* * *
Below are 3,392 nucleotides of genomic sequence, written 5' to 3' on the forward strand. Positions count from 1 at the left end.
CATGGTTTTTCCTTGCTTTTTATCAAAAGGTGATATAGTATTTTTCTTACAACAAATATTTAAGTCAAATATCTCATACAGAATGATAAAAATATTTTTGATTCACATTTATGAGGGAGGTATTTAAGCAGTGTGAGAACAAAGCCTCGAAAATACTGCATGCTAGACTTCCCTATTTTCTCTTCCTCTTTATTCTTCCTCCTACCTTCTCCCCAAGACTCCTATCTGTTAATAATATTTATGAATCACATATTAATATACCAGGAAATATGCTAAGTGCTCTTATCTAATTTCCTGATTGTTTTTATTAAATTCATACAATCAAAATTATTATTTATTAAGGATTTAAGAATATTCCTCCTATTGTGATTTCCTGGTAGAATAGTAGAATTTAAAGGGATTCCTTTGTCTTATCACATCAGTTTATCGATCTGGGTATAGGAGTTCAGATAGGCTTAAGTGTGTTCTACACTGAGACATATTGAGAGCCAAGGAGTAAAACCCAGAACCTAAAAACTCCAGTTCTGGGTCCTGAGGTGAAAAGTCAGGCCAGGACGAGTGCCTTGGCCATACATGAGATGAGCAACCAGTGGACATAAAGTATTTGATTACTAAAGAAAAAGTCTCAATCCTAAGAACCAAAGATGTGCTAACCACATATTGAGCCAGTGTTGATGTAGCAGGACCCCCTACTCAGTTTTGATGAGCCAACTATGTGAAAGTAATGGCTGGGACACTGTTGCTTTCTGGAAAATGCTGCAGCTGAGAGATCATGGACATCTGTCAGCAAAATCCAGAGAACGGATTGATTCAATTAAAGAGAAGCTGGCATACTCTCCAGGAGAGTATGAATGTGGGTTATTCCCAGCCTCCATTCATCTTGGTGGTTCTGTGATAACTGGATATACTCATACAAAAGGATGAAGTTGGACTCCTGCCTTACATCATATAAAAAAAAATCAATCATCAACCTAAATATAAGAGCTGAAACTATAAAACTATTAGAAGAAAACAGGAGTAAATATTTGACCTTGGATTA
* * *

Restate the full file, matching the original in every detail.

Below are 3,392 nucleotides of genomic sequence, written 5' to 3' on the forward strand. Positions count from 1 at the left end.
CATGGTTTTTCCTTGCTTTTTATCAAAAGGTGATATAGTATTTTTCTTACAACAAATATTTAAGTCAAATATCTCATACAGAATGATAAAAATATTTTTGATTCACATTTATGAGGGAGGTATTTAAGCAGTGTGAGAACAAAGCCTCGAAAATACTGCATGCTAGACTTCCCTATTTTCTCTTCCTCTTTATTCTTCCTCCTACCTTCTCCCCAAGACTCCTATCTGTTAATAATATTTATGAATCACATATTAATATACCAGGAAATATGCTAAGTGCTCTTATCTAATTTCCTGATTGTTTTTATTAAATTCATACAATCAAAATTATTATTTATTAAGGATTTAAGAATATTCCTCCTATTGTGATTTCCTGGTAGAATAGTAGAATTTAAAGGGATTCCTTTGTCTTATCACATCAGTTTATCGATCTGGGTATAGGAGTTCAGATAGGCTTAAGTGTGTTCTACACTGAGACATATTGAGAGCCAAGGAGTAAAACCCAGAACCTAAAAACTCCAGTTCTGGGTCCTGAGGTGAAAAGTCAGGCCAGGACGAGTGCCTTGGCCATACATGAGATGAGCAACCAGTGGACATAAAGTATTTGATTACTAAAGAAAAAGTCTCAATCCTAAGAACCAAAGATGTGCTAACCACATATTGAGCCAGTGTTGATGTAGCAGGACCCCCTACTCAGTTTTGATGAGCCAACTATGTGAAAGTAATGGCTGGGACACTGTTGCTTTCTGGAAAATGCTGCAGCTGAGAGATCATGGACATCTGTCAGCAAAATCCAGAGAACGGATTGATTCAATTAAAGAGAAGCTGGCATACTCTCCAGGAGAGTATGAATGTGGGTTATTCCCAGCCTCCATTCATCTTGGTGGTTCTGTGATAACTGGATATACTCATACAAAAGGATGAAGTTGGACTCCTGCCTTACATCATATAAAAAAAAATCAATCATCAACCTAAATATAAGAGCTGAAACTATAAAACTATTAGAAGAAAACAGGAGTAAATATTTGACCTTGGATTA